Backups are not available for Projects

Project Environments not available

Network availability is poor (if teams distributed)

DMZ Configuration is not available

Architecture is new

R12 Instances are not available

Space for Project Instances is not available

Missing interoperability patches

Missing patches to Operating System

If you are going R12, either you have a lot of servers around spare, or you are going to need to buy (or lease) additional hardware. Otherwise what is your team going to use? Ten Consultants onsite doing nothing is some serious cash burn.

Then you have to have a plan for environments needed, dates needed, who prepares them, who sets them up, etc. DBA’s will shout at you if you need environments the next day. And what if there is no space? Did you check the disk space as part of your project? Your average R12 environment requires considerably more space than your R11.

During an R12 Upgrade you’ll need a pile more databases. We used around 8 additional (and we still needed all our R11 Development, Patch, Test as R11 Production work could not be completely halted).

Now just think when you finally deliver that R12, and it crumbles on day 1 into a performance black hole. Did anyone bother to do proper sizing either on CPU or disk or Memory? If not, try www.jobserve.com when it all fails on day 1.

Even when you are starting the project, insufficient hardware will kill you.

Did anyone ask for backups of your project databases? It would be a real shame to see your R12 go down and no backup, losing months of effort.

If your Production is a DMZ enabled configuration, I hope that someone is also going to emulate this for some of your R12 databases as you go through the project.

 

So lets get to the one that usually gives R12 Project Managers nightmares. Resourcing.

Poor IT Staff Skills – Functional

Poor IT Staff Skills – Business

Poor IT Staff Skills – Quality Assurance

Poor IT Staff Skills – Java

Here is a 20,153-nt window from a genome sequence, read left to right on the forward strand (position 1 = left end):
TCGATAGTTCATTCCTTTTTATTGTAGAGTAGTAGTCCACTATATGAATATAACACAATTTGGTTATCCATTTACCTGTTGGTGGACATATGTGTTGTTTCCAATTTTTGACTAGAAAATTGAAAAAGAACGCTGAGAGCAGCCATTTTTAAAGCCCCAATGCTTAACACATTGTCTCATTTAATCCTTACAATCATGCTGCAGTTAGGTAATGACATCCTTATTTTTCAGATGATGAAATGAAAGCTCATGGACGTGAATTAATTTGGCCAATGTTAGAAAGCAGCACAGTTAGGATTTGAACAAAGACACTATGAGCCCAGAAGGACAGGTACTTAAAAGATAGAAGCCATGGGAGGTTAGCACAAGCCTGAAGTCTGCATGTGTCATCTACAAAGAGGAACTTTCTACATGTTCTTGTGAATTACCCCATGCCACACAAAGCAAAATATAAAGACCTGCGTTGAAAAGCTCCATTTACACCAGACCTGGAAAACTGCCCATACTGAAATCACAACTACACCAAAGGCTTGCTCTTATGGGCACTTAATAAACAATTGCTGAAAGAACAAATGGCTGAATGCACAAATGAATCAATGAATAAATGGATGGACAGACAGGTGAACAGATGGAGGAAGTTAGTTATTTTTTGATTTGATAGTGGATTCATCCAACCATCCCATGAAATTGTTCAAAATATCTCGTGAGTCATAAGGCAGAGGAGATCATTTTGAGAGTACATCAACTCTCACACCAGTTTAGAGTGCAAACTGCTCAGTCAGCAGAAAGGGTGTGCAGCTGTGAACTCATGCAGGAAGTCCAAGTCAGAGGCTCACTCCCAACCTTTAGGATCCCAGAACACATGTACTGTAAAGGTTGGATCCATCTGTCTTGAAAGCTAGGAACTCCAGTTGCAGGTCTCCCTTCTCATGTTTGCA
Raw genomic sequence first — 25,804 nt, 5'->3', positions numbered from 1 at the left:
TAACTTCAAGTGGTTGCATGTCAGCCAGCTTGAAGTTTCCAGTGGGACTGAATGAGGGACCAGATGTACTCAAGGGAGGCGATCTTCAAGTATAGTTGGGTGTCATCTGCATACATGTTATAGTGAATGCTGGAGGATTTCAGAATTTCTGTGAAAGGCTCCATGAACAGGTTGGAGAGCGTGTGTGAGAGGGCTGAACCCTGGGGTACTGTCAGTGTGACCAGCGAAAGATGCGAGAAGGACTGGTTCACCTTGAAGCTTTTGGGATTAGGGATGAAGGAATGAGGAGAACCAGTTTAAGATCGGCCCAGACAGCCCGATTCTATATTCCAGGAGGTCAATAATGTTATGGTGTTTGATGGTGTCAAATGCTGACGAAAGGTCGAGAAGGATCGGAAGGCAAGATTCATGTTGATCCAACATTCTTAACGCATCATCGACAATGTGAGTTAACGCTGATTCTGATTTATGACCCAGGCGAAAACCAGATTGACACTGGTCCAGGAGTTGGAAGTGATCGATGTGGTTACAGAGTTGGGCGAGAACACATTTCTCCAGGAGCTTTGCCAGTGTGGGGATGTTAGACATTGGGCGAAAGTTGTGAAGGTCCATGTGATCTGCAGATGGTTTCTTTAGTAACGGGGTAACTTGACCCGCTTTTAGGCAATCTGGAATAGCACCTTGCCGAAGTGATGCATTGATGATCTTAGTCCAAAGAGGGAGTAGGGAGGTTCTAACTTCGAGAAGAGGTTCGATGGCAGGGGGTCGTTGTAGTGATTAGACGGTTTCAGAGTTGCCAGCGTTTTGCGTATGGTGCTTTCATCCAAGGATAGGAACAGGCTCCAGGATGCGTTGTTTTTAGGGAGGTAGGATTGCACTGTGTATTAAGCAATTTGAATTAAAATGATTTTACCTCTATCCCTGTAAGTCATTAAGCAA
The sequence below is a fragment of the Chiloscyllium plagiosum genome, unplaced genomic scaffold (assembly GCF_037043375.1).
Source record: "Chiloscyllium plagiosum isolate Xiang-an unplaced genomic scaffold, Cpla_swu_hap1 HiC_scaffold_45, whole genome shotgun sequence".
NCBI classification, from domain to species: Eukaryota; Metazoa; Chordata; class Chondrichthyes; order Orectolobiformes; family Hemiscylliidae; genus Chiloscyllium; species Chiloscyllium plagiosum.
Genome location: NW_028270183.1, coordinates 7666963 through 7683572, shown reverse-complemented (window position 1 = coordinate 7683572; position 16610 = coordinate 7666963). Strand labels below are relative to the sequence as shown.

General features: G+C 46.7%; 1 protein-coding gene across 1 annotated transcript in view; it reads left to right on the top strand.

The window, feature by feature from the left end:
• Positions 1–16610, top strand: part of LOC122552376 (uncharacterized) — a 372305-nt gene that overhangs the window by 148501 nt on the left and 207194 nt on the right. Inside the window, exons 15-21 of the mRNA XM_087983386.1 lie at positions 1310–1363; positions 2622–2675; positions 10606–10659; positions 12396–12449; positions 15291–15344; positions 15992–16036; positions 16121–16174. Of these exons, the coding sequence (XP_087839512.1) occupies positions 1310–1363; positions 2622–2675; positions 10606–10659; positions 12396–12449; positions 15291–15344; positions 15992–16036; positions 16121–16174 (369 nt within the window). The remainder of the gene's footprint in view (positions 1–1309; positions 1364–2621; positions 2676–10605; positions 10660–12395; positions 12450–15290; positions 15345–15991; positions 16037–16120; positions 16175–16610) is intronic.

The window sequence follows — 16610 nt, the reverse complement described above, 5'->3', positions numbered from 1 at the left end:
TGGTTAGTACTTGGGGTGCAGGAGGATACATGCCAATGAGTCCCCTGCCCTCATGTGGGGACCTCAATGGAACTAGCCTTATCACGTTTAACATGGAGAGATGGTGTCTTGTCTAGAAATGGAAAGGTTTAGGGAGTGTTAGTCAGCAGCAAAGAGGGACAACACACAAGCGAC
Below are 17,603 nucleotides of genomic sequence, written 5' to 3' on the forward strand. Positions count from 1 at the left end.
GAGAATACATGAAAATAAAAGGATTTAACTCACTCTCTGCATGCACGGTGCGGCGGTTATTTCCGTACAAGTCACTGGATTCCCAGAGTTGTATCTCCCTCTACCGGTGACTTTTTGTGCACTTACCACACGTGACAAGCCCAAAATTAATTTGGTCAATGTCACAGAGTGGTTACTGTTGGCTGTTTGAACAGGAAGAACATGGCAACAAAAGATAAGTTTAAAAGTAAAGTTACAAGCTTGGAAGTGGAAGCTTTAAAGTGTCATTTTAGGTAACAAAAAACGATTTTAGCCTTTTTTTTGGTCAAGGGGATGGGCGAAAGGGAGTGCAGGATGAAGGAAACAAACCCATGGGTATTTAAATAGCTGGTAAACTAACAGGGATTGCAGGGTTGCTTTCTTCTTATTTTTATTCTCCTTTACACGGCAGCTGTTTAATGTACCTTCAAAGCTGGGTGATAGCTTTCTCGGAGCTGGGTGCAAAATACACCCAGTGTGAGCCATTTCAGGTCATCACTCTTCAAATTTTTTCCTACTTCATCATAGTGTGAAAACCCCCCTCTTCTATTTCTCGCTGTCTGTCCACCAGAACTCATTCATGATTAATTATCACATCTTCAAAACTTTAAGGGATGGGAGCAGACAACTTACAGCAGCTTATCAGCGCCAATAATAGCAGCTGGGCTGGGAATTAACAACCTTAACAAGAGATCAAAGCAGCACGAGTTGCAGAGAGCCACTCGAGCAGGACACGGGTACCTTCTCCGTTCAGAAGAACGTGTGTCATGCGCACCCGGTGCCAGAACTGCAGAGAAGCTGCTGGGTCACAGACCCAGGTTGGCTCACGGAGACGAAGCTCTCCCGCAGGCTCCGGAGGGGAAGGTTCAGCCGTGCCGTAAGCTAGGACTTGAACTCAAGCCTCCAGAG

Poor IT Staff Skills – Oracle Development

Poor IT Staff Skills – ERP

Poor IT Staff Skills – Modules Implemented (or new modules)

Poor IT Staff Skills – Technology

Poor IT Staff Skills – Unix/Linux

Poor IT Staff Skills – DBA

Poor IT Staff Skills – Project Management

Poor IT Staff Skills – Senior IT Management

Poor IT Project Team Rating – Skills

Poor Business Project Team Rating – Skills

User Department Staff not available for Project

IT Staff not available for Project

Poor User Department Staff Skills

Poor or lack of Project Team Lead (s) per Functional Stream

Experience of Business Area is Low

Project has competing projects for Resources

Custom Development relies on 3rd party

Project Manager is inexperienced in Upgrades/ERP

Legacy Staff unavailable for Data Conversions

IT Staff skills – training required

Low retention of project  team during implementation

Low availability of Trained and Experienced reasonable cost alternate resources externally

No IT Staff available for existing Production Support

Oracle Support provides poor support

Have you even contemplated the vast variety of resources you are going to need to pull off an R12 Upgrade? Have a look above if you think you can use a couple of consultants over a few months.

Will your internal IT guys be good enough? Do they know the R12 functionality? Probably not. Will you train them? Probably not. So how can they deliver? And even if you want to train them, can you get the appropriate training completed before they actually do the upgrade. Training courses from Oracle can be hard to come by, especially on some of the niche modules and require booking way in advance.

Do your IT guys REALLY know the business? If not are you sure you’ll catch every scenario and every nuance during implementation.

Do you have decent Oracle skills? Do you have decent Java skills? Do you have decent Oracle ERP Technical people? If not, you are going to need to ramp up or get someone that does to do your upgrade (unless your complete vanilla ERP).

Do you have anyone that knows all the new R12 modules, such as EBiz Tax, Subledger Accounting, Payments, etc? These are not optional modules (except Payments, but if your running Payables in R11, then Payments becomes essential in R12 and it’s a new module). Most companies will require to have knowledge on these and something like Payments has heavy changes between R11 and R12 – indeed it is a rewrite between R11 and R12.

New technology components are included across the board. Are your people ready and capable?